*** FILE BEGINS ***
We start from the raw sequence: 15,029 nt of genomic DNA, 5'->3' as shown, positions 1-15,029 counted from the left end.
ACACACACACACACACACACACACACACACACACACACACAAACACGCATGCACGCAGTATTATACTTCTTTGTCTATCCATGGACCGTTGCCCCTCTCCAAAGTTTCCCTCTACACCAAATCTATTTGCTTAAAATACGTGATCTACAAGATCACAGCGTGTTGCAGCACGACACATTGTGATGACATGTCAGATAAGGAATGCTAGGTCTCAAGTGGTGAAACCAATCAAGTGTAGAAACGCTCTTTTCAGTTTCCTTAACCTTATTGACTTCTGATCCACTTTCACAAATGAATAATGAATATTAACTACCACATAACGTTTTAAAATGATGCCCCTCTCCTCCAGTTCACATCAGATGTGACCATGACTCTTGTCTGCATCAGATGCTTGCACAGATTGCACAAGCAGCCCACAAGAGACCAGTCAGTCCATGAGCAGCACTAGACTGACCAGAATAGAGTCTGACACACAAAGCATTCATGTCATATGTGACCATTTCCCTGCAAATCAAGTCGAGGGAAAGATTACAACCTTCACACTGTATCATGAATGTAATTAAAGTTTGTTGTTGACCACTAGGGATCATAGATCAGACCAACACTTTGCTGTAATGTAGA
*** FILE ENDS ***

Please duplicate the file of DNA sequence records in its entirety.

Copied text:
We start from the raw sequence: 15,029 nt of genomic DNA, 5'->3' as shown, positions 1-15,029 counted from the left end.
ACACACACACACACACACACACACACACACACACACACACAAACACGCATGCACGCAGTATTATACTTCTTTGTCTATCCATGGACCGTTGCCCCTCTCCAAAGTTTCCCTCTACACCAAATCTATTTGCTTAAAATACGTGATCTACAAGATCACAGCGTGTTGCAGCACGACACATTGTGATGACATGTCAGATAAGGAATGCTAGGTCTCAAGTGGTGAAACCAATCAAGTGTAGAAACGCTCTTTTCAGTTTCCTTAACCTTATTGACTTCTGATCCACTTTCACAAATGAATAATGAATATTAACTACCACATAACGTTTTAAAATGATGCCCCTCTCCTCCAGTTCACATCAGATGTGACCATGACTCTTGTCTGCATCAGATGCTTGCACAGATTGCACAAGCAGCCCACAAGAGACCAGTCAGTCCATGAGCAGCACTAGACTGACCAGAATAGAGTCTGACACACAAAGCATTCATGTCATATGTGACCATTTCCCTGCAAATCAAGTCGAGGGAAAGATTACAACCTTCACACTGTATCATGAATGTAATTAAAGTTTGTTGTTGACCACTAGGGATCATAGATCAGACCAACACTTTGCTGTAATGTAGA